Creating Impactful Studio Portraits

Create Impactful Studio Portraits with Sal Cincotta

Watch this live unscripted photoshoot with Sal as he puts together 3 different lighting situations step-by-step.

In this course, Sal will cover 3 different lighting techniques that you can use to create impactful studio portraits for your clients. During this session, you will watch Sal set up lights, take Q&A, explain the why behind what he is doing, show you how to use a light meter, and more. In addition, you will see images right out of camera while he is shooting tethered.

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About this course

watch the photo shoot in real time

Follow along with the shoot in real time. See how Sal instructs the models and communicates with everyone to work through challenges during the shoot.


Lighting will undoubedly shape your final images. See how Sal uses studio strobes to create soft natural looking light.


Camera | Canon 5DM4
Lens | Canon 85mm 1.2
Lens | Canon 100mm 2.8
Lens | Canon 24-70 2.8
Lighting | Profoto B1 x3
Lighting Modifiers | Profoto 5ft Octa Box
Lighting Modifiers | Westcott Eyelighter
Stands | Profoto Lightstands & Avenger Baby Stand
Backdrop | Oliphant Studios
Trigger | Profoto Canon TTL
Light Meter | Sekonic L-478

set up

There are 3 different set ups Sal will be using during this shoot.

First set-up is a 5ft Profoto Octa-Box with a Profoto B1 and a Westcott Eye-lighter

Second lighting set-up is a Profoto White Beauty Dish with a Profoto B1 and a Profoto B1 with a 20 degree grid for a kicker light. Bonus shot added red gel.

Third lighting set-up will be a Profoto B1 with 5ft Octa-Box, a Profoto B1 and a 20 degree grid for a kicker light, and a Profoto B1 w 20 degree grid for backdrop light.


The wardrobe was a mix of outfits from

Look 1 | Cold Shoulder Gown
Look 2 | Lush Velvet Gown
Look 3 | Coming soon

final wrap-up

Sal will break down his final thoughts and cover any adjustments made during the shoot to get the final image.

Final images

This Post Has 18 Comments

  1. This is very informative Sal. love you

  2. Carey Daffern

    Thanks Sal, that was great. Will you be posting the photos to your Instagram page, I would love to see more of them.

  3. Just watched. Wonderful, love to see the work through and the final shots. Thank You

  4. Albert Wong

    Awesome!! Enjoyed the video. Thank you Sal and your Team!! Look forward to the next one

  5. Awesome video. Thank you so much for sharing the knowledge.

  6. So generous to share this shoot and your time!! Many thanks from down-under (Australia)

  7. This was fantastic. Cannot wait for what is next. I learned a lot today. Thank you.

  8. I mean this in the nicest possible way – it’s great to see you having the same problems with tethering as I do. Fantastic content as ever, though. Keep um coming, Sal.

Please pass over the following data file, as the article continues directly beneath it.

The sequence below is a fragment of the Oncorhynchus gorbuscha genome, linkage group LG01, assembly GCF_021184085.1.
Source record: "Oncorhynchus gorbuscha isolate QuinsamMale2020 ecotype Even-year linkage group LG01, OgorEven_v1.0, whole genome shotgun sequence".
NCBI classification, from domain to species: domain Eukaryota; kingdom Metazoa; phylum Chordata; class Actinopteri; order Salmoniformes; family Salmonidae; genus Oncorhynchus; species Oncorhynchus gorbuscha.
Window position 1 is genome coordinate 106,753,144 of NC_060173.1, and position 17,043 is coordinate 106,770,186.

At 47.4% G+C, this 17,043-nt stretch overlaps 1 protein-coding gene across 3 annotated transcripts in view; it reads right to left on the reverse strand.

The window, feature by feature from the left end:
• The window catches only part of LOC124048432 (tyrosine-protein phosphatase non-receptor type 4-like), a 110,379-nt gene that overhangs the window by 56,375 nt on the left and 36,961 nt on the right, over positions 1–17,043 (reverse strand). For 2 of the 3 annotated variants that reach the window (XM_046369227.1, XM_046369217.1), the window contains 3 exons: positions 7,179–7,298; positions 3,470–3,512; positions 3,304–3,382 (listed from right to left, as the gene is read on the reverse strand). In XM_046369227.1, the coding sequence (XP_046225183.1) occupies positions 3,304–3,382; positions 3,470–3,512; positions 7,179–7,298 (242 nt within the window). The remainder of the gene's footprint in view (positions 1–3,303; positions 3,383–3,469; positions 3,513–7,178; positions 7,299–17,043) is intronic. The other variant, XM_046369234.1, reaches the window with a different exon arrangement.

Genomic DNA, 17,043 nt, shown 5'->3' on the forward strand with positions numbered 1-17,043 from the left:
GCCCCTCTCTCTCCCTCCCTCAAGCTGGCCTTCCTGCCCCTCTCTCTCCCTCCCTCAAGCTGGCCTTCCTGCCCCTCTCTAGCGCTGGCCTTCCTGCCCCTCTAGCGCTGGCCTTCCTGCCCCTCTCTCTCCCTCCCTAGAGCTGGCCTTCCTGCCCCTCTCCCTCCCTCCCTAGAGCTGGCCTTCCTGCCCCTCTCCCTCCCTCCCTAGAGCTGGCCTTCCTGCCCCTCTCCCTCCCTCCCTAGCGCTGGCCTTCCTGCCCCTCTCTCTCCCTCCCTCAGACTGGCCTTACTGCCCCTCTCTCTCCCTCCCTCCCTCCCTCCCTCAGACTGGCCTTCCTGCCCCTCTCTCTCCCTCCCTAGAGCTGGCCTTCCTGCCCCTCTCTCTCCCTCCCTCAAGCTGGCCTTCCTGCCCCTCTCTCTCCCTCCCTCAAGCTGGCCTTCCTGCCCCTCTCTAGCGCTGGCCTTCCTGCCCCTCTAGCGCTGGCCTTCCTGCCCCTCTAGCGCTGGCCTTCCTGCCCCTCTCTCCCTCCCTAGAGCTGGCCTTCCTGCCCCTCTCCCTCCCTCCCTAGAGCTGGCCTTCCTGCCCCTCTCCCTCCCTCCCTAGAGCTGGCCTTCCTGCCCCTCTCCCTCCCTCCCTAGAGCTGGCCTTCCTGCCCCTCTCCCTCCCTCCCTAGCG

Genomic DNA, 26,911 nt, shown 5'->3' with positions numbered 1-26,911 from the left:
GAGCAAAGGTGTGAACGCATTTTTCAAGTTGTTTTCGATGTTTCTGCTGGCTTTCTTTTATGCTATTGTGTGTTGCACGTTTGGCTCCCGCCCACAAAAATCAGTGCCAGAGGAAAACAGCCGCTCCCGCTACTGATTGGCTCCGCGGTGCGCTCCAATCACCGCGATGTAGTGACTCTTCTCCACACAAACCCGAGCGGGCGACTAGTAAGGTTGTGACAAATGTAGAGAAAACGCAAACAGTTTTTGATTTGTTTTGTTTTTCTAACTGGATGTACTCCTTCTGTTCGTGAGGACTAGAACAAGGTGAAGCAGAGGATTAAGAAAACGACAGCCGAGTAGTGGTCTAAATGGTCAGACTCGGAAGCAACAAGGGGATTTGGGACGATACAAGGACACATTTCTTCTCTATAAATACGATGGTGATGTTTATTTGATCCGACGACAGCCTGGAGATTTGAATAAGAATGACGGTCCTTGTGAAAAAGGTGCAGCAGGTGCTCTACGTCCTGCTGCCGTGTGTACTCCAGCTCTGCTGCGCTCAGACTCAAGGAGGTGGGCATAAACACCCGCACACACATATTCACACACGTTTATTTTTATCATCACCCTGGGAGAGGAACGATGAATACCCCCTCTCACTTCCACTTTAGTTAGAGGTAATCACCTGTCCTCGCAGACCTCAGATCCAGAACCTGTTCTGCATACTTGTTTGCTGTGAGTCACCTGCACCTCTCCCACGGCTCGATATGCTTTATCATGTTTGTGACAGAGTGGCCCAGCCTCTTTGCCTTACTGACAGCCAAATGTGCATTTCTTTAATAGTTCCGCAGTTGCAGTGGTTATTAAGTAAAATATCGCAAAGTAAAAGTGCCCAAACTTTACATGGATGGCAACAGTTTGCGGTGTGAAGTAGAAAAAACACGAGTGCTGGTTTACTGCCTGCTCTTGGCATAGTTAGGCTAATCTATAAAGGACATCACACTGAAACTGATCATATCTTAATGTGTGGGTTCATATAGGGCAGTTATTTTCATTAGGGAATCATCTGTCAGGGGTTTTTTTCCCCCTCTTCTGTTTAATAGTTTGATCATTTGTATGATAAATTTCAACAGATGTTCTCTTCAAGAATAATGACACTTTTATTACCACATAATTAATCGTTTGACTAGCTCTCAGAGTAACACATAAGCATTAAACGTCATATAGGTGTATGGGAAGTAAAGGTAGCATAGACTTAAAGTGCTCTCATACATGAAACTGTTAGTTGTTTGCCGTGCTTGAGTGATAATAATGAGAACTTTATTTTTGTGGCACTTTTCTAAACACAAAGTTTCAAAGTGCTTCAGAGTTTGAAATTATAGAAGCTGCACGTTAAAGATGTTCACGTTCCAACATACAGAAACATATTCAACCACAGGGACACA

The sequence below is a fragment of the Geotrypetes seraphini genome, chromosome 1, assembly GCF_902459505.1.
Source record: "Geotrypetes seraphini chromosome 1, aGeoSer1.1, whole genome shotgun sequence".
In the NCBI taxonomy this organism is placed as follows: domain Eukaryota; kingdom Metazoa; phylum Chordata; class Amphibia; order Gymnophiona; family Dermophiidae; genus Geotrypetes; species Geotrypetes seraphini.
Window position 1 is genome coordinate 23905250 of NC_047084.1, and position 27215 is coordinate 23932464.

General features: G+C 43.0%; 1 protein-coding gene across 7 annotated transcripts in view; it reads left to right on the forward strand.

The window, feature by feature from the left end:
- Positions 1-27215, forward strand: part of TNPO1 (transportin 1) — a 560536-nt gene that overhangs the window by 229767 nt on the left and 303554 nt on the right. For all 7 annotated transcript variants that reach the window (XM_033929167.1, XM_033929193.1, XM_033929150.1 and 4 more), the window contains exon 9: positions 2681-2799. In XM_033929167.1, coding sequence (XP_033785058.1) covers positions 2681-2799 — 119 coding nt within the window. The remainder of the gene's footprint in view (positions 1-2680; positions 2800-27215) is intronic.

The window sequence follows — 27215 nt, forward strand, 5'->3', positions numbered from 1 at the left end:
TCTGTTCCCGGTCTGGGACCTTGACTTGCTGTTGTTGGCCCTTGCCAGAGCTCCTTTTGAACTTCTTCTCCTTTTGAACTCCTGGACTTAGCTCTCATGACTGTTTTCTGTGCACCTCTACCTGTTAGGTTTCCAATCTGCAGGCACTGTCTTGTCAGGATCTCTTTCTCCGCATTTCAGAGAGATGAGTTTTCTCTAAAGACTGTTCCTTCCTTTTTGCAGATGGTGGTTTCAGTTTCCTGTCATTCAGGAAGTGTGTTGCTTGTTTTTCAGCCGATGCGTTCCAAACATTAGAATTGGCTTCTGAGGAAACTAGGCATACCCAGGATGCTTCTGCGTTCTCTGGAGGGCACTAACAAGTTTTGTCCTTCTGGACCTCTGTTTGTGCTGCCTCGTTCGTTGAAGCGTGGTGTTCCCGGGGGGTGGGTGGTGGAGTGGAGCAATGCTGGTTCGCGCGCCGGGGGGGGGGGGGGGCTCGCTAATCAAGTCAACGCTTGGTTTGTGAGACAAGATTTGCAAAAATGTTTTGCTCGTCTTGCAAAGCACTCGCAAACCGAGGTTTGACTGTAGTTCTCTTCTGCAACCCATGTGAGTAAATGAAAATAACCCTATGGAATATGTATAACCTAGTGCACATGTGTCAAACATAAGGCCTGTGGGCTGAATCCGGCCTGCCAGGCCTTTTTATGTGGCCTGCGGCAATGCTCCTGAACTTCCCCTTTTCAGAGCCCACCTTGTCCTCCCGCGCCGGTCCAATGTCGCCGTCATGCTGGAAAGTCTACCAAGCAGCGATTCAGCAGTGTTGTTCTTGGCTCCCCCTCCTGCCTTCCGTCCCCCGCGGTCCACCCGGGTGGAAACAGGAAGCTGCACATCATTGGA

9. Great video Sal!
    I must say I prefer live tutorials over prerecorded.
    All the good stuff is in the parts that are typically cut out.
    I do have question regarding light:
    I know higher end strobes read power at from 0-10 power and adjust at 1/10th stop increments.
    If I have (3) Flashpoint Xplor 600 strobes that adjust from 1-1/256th power, at 1/3 stop increments.
    How does that compare to strobes that adjust from 0-10 at 1/10th increments?
    I’ve never shot with a Profoto or Elinchrome, etc.

  10. There was lots of good shit here. But I think the best part was seeing Sal struggle with things……it happens to all of us.

  11. A good reason to go to wireless tethering!

  12. Love your work Sal. Thank-you and the girls. Look forward to your next video.

  13. Enjoyed the video! Always appreciate watching others work. Two surprises and both related…

    First, talk about the whites of the eyes. A subtly not often discussed.

    Second, no talk of catch lights in the eyes from the main light. You came close when talking about the height of the main light, the results lack catchlights, something my mentor called “dead eyes”. One of your authors recently wrote an article on the subject. “10 and 2”!

    Congrats and continued success,

  14. Glad to see I’m not the only one that has trouble maintaining tethering. Ha!

  15. Hi Sal –

    2 things – one, doesn’t appear to be working – here’s the error message: “Your message wasn’t delivered to because the address couldn’t be found, or is unable to receive mail. ”

    Here’s the text from the email I was trying to send:

    First, thank you (and your team!) for the live course – I watched it twice (once live, once recorded as I had to step out). Appreciate your candor, as well as your overall teaching style – informative, collaborative, not very “gimmicky” – “just the fact’s ma’am”…

    Wanted to suggest a topic on retouching – how much is enough, what is too little/too much. Likely a matter of taste, as well as what the client may need/want (beyond the usual blemish/stray hair removal). Fashion being different from corporate headshots. If not a course, then would welcome to hear your opinions. I’m currently leaning more towards a more natural look with minimal skin retouching – but seeing it being pushed by a number of other headshot guys around me. But am thinking about reconsidering my position (at least somewhat) and would value hearing your input/opinion, and seeing what you do.

    Looking forward to watching other courses!


    PS – the folks at Tether Tools have probably already recommended their “Jerk Stopper” – I use it, along with a longer cord and haven’t run into issues of the cord coming out.


    Barry Braunstein Photography

    Headshots, Portraits, Theatre/Events
    Studio/Office: (781) 237-0495/Cell:(617)312-0104

    1. thanks barry!! we are looking into the email right now. as for tether tools… I ordered the jerk stopper last night!! 🙂

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